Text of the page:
FIG. 1 is a block diagram illustrating one typical computing environment in which the PT system may operate.
FIG. 2 illustrates one possible display of a communications window through which an initiator and respondent communicate.
FIGS. 3A-3F illustrate one possible display of the window through which a user can enter the timecard and exception information.
FIG. 4 is an exemplary flow diagram illustrating a procedure to initiate communication.
FIG. 5 is an exemplary flow diagram of the routine to conduct a communication.
FIG. 6 is an exemplary flow diagram of a routine to respond to an initiate request.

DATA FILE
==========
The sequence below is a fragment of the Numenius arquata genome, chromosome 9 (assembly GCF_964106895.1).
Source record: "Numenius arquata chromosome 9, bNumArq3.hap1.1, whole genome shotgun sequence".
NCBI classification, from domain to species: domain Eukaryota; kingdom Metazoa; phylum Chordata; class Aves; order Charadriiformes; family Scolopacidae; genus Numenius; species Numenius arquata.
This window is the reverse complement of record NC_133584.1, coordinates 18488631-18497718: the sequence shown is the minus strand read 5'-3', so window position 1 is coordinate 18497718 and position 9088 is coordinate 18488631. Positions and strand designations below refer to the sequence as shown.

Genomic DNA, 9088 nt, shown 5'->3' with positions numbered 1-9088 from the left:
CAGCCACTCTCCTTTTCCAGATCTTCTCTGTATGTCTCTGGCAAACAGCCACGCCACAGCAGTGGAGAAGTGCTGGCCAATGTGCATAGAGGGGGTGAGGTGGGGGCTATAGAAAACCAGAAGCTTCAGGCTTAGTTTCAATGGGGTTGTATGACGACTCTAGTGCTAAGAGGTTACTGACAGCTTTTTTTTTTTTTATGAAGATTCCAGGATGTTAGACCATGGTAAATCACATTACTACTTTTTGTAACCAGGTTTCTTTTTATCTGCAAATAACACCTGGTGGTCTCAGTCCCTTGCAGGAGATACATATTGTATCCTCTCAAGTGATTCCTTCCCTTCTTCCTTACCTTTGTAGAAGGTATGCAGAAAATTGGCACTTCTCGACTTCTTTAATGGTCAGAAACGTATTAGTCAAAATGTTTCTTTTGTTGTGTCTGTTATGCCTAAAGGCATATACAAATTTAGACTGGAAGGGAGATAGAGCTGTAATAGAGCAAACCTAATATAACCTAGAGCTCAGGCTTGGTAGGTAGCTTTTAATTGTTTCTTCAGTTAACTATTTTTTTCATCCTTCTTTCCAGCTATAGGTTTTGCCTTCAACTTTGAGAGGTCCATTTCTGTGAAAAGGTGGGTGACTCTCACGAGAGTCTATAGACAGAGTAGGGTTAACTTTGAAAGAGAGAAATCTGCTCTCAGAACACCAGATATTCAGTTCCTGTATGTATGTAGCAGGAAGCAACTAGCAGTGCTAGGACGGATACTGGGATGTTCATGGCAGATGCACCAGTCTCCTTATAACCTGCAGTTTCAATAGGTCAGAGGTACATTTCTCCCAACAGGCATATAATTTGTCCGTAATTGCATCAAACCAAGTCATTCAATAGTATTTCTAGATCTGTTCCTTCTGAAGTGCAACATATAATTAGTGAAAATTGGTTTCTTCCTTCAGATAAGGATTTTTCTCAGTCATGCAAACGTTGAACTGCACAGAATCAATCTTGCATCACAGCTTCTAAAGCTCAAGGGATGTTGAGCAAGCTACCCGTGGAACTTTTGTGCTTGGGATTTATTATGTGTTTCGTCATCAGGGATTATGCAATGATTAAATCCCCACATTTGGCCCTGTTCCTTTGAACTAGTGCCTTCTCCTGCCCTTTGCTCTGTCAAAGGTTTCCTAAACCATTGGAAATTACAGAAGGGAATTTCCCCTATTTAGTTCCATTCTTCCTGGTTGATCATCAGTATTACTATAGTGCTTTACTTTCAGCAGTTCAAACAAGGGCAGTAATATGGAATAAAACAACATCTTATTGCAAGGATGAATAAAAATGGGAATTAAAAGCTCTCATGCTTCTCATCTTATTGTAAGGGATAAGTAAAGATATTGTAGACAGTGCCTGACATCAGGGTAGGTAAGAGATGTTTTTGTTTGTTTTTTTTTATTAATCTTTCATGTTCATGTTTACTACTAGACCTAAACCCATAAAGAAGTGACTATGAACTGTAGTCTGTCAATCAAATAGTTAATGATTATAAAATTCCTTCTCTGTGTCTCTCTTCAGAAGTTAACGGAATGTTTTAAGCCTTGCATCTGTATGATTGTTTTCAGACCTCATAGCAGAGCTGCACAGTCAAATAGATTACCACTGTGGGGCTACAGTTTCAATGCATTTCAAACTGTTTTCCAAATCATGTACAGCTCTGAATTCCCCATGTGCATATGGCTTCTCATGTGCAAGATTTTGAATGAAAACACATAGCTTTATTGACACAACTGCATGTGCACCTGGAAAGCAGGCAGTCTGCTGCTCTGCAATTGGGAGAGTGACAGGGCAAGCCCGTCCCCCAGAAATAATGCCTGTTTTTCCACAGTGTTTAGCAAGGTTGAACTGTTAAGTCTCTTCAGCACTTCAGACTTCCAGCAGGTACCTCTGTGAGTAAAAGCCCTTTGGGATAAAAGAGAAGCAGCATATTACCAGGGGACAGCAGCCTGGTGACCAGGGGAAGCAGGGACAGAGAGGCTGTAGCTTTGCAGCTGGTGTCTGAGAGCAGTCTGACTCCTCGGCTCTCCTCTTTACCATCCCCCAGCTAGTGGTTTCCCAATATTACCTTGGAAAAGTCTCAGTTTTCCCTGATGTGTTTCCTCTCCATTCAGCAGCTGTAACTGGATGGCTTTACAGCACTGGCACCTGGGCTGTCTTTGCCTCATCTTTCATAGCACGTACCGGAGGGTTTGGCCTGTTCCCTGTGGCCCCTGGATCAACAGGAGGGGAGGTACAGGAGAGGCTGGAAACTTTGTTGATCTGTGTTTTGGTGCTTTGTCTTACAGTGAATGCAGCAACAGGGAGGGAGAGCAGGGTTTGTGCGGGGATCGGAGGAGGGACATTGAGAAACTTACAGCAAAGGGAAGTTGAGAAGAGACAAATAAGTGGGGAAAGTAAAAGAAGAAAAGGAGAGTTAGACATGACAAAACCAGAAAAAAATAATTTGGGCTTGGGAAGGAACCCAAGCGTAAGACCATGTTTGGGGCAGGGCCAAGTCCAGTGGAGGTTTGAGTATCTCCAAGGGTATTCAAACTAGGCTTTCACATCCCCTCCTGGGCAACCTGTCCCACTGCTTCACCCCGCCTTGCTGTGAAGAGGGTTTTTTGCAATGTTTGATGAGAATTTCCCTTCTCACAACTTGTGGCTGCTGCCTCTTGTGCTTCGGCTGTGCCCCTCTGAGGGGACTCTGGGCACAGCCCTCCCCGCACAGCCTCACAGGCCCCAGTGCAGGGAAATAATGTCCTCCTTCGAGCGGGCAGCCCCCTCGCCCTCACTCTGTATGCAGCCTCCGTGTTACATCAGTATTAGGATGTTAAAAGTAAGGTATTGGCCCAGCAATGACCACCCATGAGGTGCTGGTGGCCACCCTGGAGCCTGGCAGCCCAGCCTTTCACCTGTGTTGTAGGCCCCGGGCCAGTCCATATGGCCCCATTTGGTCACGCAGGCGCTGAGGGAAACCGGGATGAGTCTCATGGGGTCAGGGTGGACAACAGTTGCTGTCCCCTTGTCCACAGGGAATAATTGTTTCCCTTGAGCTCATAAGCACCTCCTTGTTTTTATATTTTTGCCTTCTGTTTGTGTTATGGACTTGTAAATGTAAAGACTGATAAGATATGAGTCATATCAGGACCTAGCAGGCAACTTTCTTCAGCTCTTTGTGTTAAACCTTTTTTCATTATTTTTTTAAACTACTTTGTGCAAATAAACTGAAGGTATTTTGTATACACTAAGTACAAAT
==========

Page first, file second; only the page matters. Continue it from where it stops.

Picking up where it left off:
An embodiment of the present invention provides a method and system for facilitating computer-based communication between technical support specialists in a call center environment. The communications system comprises a productivity tracking ("PT") component and a plug-in communications ("PIC") component. The PT component receives from a specialist productivity information that includes time spent on normal activity and indications of exception to normal activity. The PIC component allows a specialist to exchange information with other specialists in real time so that knowledge obtained by one specialist can quickly be disseminated to other specialists. The communications system supports two-way communication so that a specialist can ask questions and have their questions answered in a timely manner. Each specialist communicates using a computer system that has been assigned an internet protocol ("IP") address. The computer systems in one embodiment are interconnected via a local area network. When a specialist wishes to communicate with another specialist, the specialist first indicates to the communications system that communication is desired, for example, by selecting a communications icon. The communications system then starts the PIC component. The PIC component then prompts the specialist to identify the other specialist. The PIC component may display a list of specialists who are registered as currently using the communications system to aid in identifying the other specialists. A specialist who starts a communication is referred to as an initiator; a specialist who is requested to participate in the communication is referred to as a respondent; and the two specialists who are communicating are participants. The participant at one computer system is referred to as a "local participant," and the participant at the other computer system is referred to as a "remote participant." Once the respondent is identified, the PIC component determines the IP address of the computer system of the respondent. The PIC component then sends a request to communicate via the local area network to the addressed computer system. When the respondent's computer system receives the request, the PIC component at that computer system displays a communications window along with an indication that the initiator is requesting to communicate with the respondent. The respondent can either proceed with the communication or decline to communicate with the initiator. If the respondent declines the request to communicate, then the respondent's PIC component notifies the initiator's PIC component. The respondent's PIC component also removes the communications window. If the respondent accepts the request to communicate, then the respondent's PIC component begins transmitting the message entered into the communications window to the initiator's computer system. Also, the respondent's computer system receives messages transmitted from the initiator's PIC component and displays them within the respondent's communications window. Similarly, the initiator's PIC component transmits messages entered into the initiator's communications window to the respondent's computer system. The initiator's PIC component also receives messages transmitted from the respondent's PIC component and displays them within the initiator's communications window.